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Cornell Law School Professor Muna Ndulo, director of the Cornell Institute for African Development, emphasized that ethnicity is a reality at a March 28 forum on understanding the current situation in Kenya. The meeting was organized by the Wananchi Association (Cornell's Kenyan and East African student association) in conjunction with the 2008 New York African Studies Association annual conference and the Heal Kenya campaign at Cornell's Africana Studies and Research Center.
The roots of the current crisis in Kenya go deeper than the disputed election, in which the incumbent president was declared the winner over the top opposition leader, despite widespread evidence of vote rigging, forum panelists noted. Increased distrust in the government has only escalated ethnic tensions.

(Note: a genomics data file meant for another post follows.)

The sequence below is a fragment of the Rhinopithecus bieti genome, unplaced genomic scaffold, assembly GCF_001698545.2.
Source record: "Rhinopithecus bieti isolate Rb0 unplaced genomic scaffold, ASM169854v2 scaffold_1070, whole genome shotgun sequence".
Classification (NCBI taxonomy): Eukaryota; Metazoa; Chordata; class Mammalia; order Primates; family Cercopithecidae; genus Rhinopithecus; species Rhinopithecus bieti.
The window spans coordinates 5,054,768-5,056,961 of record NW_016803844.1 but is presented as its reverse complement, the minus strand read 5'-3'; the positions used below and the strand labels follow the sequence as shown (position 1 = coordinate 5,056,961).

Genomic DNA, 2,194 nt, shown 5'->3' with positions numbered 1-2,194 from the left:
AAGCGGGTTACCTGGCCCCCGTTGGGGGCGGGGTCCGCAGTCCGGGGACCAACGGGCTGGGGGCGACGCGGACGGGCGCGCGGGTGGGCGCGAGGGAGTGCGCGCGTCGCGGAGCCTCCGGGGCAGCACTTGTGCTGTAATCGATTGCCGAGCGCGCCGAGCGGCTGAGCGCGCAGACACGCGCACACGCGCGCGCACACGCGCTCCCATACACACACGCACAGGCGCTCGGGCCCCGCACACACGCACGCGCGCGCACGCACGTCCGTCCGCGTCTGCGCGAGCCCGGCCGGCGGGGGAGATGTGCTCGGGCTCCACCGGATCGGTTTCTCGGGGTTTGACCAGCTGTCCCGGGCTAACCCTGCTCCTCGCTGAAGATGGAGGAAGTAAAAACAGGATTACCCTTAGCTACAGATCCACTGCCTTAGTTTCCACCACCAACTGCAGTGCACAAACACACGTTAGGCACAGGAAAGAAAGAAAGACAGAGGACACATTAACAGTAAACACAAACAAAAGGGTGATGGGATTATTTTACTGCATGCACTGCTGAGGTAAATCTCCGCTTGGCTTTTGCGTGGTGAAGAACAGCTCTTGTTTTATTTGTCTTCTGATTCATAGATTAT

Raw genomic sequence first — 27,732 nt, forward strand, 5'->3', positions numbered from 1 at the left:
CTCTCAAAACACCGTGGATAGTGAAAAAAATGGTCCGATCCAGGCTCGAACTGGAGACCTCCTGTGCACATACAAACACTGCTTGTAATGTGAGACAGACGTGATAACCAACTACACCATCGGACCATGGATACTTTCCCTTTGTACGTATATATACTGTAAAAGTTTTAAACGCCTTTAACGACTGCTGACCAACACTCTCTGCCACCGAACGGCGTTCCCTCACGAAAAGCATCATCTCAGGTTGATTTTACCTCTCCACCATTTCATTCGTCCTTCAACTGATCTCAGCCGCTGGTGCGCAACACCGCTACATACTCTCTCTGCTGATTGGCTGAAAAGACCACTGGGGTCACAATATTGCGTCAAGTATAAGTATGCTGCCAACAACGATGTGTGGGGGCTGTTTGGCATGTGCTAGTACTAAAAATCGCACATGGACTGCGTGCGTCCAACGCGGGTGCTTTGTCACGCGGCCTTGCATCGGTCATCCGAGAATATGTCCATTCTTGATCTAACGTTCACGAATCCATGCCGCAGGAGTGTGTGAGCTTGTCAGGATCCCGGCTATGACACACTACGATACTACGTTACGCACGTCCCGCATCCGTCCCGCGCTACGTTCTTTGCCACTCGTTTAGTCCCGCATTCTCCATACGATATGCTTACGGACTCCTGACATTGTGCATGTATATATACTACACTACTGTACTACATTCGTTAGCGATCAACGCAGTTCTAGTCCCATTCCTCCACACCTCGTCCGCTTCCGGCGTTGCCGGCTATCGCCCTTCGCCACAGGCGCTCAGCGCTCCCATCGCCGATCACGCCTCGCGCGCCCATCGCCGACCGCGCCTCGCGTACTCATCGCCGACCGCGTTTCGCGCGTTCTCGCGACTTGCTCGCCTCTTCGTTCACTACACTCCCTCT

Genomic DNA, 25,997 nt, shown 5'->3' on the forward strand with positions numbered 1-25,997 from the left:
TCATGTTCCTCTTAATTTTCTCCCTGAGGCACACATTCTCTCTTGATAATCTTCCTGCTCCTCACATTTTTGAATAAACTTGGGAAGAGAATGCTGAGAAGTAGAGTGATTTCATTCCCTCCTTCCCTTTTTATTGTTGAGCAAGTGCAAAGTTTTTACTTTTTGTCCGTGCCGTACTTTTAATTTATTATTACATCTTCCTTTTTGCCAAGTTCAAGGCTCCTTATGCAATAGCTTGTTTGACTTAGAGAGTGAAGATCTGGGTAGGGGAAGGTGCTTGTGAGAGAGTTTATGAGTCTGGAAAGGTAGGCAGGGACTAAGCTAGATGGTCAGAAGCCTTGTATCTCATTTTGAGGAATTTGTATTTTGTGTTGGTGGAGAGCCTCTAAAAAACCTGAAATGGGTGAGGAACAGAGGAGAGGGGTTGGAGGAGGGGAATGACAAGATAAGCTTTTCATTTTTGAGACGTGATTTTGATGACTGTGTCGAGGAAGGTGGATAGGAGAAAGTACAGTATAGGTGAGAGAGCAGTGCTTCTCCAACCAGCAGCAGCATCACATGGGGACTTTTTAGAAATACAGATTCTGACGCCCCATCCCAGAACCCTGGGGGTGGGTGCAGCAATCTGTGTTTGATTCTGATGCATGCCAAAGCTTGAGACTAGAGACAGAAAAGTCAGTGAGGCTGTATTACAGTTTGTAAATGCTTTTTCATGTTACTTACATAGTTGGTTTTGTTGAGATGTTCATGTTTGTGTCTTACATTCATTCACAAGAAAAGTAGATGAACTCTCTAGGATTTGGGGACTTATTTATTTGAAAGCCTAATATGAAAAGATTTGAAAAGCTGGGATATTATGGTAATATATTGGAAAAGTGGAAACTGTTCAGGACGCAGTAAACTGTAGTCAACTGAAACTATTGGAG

In an attempt to stop violence, Kenyan lawmakers approved a power-sharing deal agreement between the country's two main political parties. However, it remains uncertain how well the parties themselves will cooperate in a coalition government.
Kenyan panelist Philip Rodi Otieno said he does not see the new power coalition as enough to encourage Kenyans to return home. Otieno, who has chaired several panel discussions on Kenyan issues at Cornell, said that a strong push toward ethnic co-existence in Kenya is essential.